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Women’s Cricket brings no fame or fortune with it – as yet. Could this actually be the purest version of game, played for the game’s own sake?
Cricket has ceased to be a Gentleman’s Game for quite a while now. I’m wondering if they should coin a new tag line after Harmanpreet’s performance, maybe call it ‘Cricket – the passionate woman’s game’? Let’s face it, the boys are rolling in money, glamour and superstardom while the girls get chiller-money (comparatively), zero glamour and slim pickings at stardom. Which is why it amazes me when I see women playing cricket and I’m left wondering – why do they play and what do they play for?
The only plausible answer would be love for the game and the passion to excel in it. In today’s time that’s just being plain insane, isn’t it?
Before I wax eloquent on women’s cricket, let me admit to my double standards – I have never watched women’s cricket and were it not for Harmanpreet’s exemplary knock I would have continued to ignore it. But that’s exactly what got me thinking: what drives people like her to pick a game where a billion people will tune in to see the men play and maybe a thousand will turn up to watch you?
I used to be a cricket-lover some eons ago but the match fixing scandal broke my young heart and I swore never to get emotionally invested in the game though I have not been entirely successful. Still, it is always with a cynical eye that I watch matches now unlike the frenzied excitement I would work up during the good old days. I’m hoping women’s cricket will change that.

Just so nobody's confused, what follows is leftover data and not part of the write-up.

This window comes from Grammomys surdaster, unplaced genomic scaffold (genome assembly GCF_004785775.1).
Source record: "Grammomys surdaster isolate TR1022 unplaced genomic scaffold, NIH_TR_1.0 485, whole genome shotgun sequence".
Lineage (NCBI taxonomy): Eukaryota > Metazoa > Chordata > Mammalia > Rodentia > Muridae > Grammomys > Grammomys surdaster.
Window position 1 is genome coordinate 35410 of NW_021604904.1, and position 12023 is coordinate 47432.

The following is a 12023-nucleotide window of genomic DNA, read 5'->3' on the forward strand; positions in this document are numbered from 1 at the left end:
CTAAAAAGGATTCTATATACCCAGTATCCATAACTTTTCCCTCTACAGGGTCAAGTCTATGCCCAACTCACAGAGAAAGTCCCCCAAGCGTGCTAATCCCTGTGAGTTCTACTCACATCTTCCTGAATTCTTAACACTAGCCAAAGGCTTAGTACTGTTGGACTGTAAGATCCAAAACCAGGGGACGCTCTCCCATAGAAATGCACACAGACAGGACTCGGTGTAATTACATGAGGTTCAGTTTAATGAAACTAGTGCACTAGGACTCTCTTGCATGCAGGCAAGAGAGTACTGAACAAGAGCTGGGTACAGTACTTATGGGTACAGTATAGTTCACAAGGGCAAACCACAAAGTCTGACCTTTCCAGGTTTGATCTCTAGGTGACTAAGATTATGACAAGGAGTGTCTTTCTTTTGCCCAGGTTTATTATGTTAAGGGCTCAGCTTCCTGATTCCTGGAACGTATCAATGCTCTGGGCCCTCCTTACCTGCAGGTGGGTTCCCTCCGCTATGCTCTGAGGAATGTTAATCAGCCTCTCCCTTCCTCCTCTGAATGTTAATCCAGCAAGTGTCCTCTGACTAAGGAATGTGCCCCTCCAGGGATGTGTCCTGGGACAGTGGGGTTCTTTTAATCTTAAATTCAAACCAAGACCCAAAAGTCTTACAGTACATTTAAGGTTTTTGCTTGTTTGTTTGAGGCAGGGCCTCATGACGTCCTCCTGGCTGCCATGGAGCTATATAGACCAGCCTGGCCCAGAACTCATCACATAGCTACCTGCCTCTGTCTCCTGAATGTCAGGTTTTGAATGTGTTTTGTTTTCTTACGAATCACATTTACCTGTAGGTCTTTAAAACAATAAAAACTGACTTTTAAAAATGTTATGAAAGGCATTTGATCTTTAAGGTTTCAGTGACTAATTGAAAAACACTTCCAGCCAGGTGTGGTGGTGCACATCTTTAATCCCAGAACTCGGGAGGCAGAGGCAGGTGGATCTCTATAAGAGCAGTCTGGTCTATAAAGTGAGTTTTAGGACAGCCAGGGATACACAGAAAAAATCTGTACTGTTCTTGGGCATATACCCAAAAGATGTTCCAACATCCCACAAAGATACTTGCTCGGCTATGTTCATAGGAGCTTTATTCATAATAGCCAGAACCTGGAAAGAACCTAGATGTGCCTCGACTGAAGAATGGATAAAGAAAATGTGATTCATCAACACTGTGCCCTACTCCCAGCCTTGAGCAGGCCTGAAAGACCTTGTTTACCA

“Love what you do and if it fulfills you the rest will not matter” seems to ring true for these gifted women. They fight considerable odds to play the game even though the chances of finding fame and fortune at the end of the long, dusty and forgotten road is rather bleak. Passion for the game probably trumps everything and one can only imagine them watching the near-God status their counterparts in men’s cricket get with much amusement.
Are Harmanpreet’s cover drives any less skilled, can she not hammer out sixes with the same frequency as the men? The answer is obviously no but unfortunately, sweaty, fully clothed women somehow get second billing.
Indians watch cricket with hope, disgust, and awe and sometimes for pure entertainment. The relationship with the game is still very much on but there is always this nagging suspicion that we are being manipulated and our emotions are being sold to the highest bidder. Women’s cricket can hopefully reverse this and not fall prey to the demons that plague the popular version.
Here’s raising a toast to these talented and passionate women who have taken over the Gentle(man)’s Game and have showered it with the purest of loves i.e. “Play the game for the game’s own sake.”
Top image via Youtube
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Roopa Prabhakar describes herself as a mother, a working woman, a closet feminist and blogger.
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